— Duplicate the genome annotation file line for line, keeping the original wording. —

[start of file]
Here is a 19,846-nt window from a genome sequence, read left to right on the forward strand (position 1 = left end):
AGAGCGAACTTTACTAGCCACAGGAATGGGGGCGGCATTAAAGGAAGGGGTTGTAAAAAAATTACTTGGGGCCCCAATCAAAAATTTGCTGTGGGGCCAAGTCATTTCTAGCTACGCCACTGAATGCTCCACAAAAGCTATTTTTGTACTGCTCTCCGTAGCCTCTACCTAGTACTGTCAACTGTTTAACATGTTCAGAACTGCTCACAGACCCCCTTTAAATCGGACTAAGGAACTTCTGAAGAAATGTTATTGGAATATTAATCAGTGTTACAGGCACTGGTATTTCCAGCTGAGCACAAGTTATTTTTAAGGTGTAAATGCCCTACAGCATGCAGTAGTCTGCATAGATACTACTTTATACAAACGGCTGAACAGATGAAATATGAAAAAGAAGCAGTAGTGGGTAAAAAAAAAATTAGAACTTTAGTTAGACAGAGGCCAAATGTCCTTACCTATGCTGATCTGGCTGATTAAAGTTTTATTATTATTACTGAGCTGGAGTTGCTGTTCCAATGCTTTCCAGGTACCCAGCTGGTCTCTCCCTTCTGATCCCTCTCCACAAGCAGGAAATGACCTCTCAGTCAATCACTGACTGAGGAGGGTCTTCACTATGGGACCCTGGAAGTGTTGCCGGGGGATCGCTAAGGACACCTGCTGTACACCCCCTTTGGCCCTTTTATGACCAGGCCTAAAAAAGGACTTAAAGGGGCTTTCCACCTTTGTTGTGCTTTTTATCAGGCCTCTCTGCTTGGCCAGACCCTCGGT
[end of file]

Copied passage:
Here is a 19,846-nt window from a genome sequence, read left to right on the forward strand (position 1 = left end):
AGAGCGAACTTTACTAGCCACAGGAATGGGGGCGGCATTAAAGGAAGGGGTTGTAAAAAAATTACTTGGGGCCCCAATCAAAAATTTGCTGTGGGGCCAAGTCATTTCTAGCTACGCCACTGAATGCTCCACAAAAGCTATTTTTGTACTGCTCTCCGTAGCCTCTACCTAGTACTGTCAACTGTTTAACATGTTCAGAACTGCTCACAGACCCCCTTTAAATCGGACTAAGGAACTTCTGAAGAAATGTTATTGGAATATTAATCAGTGTTACAGGCACTGGTATTTCCAGCTGAGCACAAGTTATTTTTAAGGTGTAAATGCCCTACAGCATGCAGTAGTCTGCATAGATACTACTTTATACAAACGGCTGAACAGATGAAATATGAAAAAGAAGCAGTAGTGGGTAAAAAAAAAATTAGAACTTTAGTTAGACAGAGGCCAAATGTCCTTACCTATGCTGATCTGGCTGATTAAAGTTTTATTATTATTACTGAGCTGGAGTTGCTGTTCCAATGCTTTCCAGGTACCCAGCTGGTCTCTCCCTTCTGATCCCTCTCCACAAGCAGGAAATGACCTCTCAGTCAATCACTGACTGAGGAGGGTCTTCACTATGGGACCCTGGAAGTGTTGCCGGGGGATCGCTAAGGACACCTGCTGTACACCCCCTTTGGCCCTTTTATGACCAGGCCTAAAAAAGGACTTAAAGGGGCTTTCCACCTTTGTTGTGCTTTTTATCAGGCCTCTCTGCTTGGCCAGACCCTCGGT